"Humor is a funny way of being serious"
To have your emails deleted please write to me at firstname.lastname@example.org
Copyright© 2001-2010, Renato Obeid
"Top blog/Renato Obeid's World/Today's pick: This rambling weblog is worth reading not so much for its satirical posts but more for its insight into the minutiae of life in Lebanon, including the etiquette of road accidents and how to hire a taxi.”
-Jane Perrone, The Guardian
Thursday, January 06, 2005
One of the scarier moments in my life was during Israel's1996 Grapes of Wrath* incursion into Lebanon when I was freelancing as an interpreter (stranger things have happened) and consultant for an Australian Broadcasting Corporation radio correspondent.
We were traveling to the afflicted South everyday and the Israelis were targeting in their blockade of the theatre of war the one unbuilt-up stretch of road, about a kilometer long, leading to the South.
Off the coast was an Israeli gunboat taking random potshots at southbound vehicles using that stretch of highway.
The driver sped-up as we approached, as almost everybody else did, but the correspondent told him not to, that how fast you were going didn’t make a difference for one of the world’s most advanced armies.
She was right – the side of the road was littered with the wreckage of cars, most of them not victims of Israeli fire but of car crashes caused by speeding.
In the South, we interviewed an old farmer who tearfully told us that one of his cows had been killed by an Israeli bomb – quite sad but at least it was kosher.
I don’t get it – aren’t cows supposed to be killed (unless they’re dairy cows or pet cows)?
We went to another badly hit village and spoke to the residents, the Hezbollah, etc and visited, in their home, the family of a Hezbollah fighter who had just been killed.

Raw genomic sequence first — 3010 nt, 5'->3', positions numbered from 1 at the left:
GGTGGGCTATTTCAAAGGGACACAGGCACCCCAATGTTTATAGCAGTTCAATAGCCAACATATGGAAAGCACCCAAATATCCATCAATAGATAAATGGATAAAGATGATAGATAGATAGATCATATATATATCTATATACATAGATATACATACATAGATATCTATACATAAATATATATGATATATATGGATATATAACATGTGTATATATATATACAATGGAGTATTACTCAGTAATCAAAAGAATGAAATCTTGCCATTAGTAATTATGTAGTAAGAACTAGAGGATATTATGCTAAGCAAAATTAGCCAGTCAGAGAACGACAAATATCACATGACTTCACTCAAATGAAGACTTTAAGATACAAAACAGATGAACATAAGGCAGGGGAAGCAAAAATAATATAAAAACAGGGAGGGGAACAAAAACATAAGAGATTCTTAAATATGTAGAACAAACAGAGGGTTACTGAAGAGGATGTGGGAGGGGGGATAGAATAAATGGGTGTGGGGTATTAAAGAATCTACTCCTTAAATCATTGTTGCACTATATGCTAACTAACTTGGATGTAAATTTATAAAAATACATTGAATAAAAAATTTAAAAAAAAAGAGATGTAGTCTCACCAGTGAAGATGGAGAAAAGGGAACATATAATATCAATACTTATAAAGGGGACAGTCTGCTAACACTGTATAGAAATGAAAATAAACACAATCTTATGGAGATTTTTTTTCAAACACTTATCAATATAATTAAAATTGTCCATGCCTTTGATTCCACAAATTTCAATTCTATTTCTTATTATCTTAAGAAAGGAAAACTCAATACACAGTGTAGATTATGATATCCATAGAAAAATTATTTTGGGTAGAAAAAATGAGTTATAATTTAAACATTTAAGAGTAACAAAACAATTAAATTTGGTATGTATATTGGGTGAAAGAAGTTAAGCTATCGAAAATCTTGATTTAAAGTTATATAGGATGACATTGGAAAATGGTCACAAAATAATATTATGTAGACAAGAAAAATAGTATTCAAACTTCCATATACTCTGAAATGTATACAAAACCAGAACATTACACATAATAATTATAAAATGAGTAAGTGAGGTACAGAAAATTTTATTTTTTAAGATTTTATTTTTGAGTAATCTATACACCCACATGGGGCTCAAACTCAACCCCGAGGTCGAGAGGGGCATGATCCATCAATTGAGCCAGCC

The father told us that he had twelve more children and “Inshallah (God willing) they would all be martyred too”.
“Inshallah” I replied (the customary response in Arab society to someone who wishes for something).
This village, the residents told us, was famous for its poetry and its panel beating.
We were accompanied by an American journalist pretending to be a Canadian** and another American journalist not pretending to be another nationality and agreed amongst ourselves that it was a good thing to have something practical to fallback on in case the poetry didn’t work out.
Although my first translation of “panel beating” did cause some confusion amongst the assembled press corps – we were interviewing some off-duty Hezbollah fighters and asked them what they did in ordinary life.
They told me that they were panel beaters and I translated it back.
Only the ABC lady understood this British/Australian term, the Americans didn’t and asked what I meant, so the ABC lady and I were explaining that panel beating is a term for beating out the panels of cars and having an animated discussion about this with the bemused Americans whilst the Hezbollah looked on.
On our last day in the South (Saturday, the day after the campaign had ended), we got stuck in a huge traffic jam going there – stuck amongst the reverse exodus back home of hundreds of thousands of Southerners in cars, buses and trucks laden with mattresses and boxes and luggage returning from their refuge in Beirut.
Coincidently, it was like the exodus scene in Steinbeck’s Grapes of Wrath.
Both lanes of the highway had been commandeered for the purpose.
On that last day we asked some man whether the Hezbollah would disband after an eventual Israeli withdrawal and he replied, “we’ll see”
We shall indeed.
And that “we’ll see” is exactly what I’m afraid of.
*The Israelis have such righteous sounding names for their campaigns and the Lebanese collected the set – fortunately we were spared other John Steinbeck titles (there was no Of Mice and Men campaign for example).
**Being Canadian came in handy when mobs of men were showing us the American manufacturers mark on spent Israeli weapon shells and screaming “made in USA, made in USA, made in USA!”
The first Israeli incursion I witnessed was Operation Accountability in 1993.
I was staying at my uncle’s house in the North perched atop a mountain some six hundred meters above sea level overlooking Tripoli and commanding views of most of the North and parts of Syria.
In the early hours of the morning, the Israelis attacked a coastal Palestinian refugee camp and a factory on the on the outskirts of Tripoli (just beneath us at the foot of the mountain)
We had a bird’s eye view and it was the first time I had ever seen warfare – one image that sticks in my mind is that of a building being hit by a missile, followed by blinding orange flash and a bang.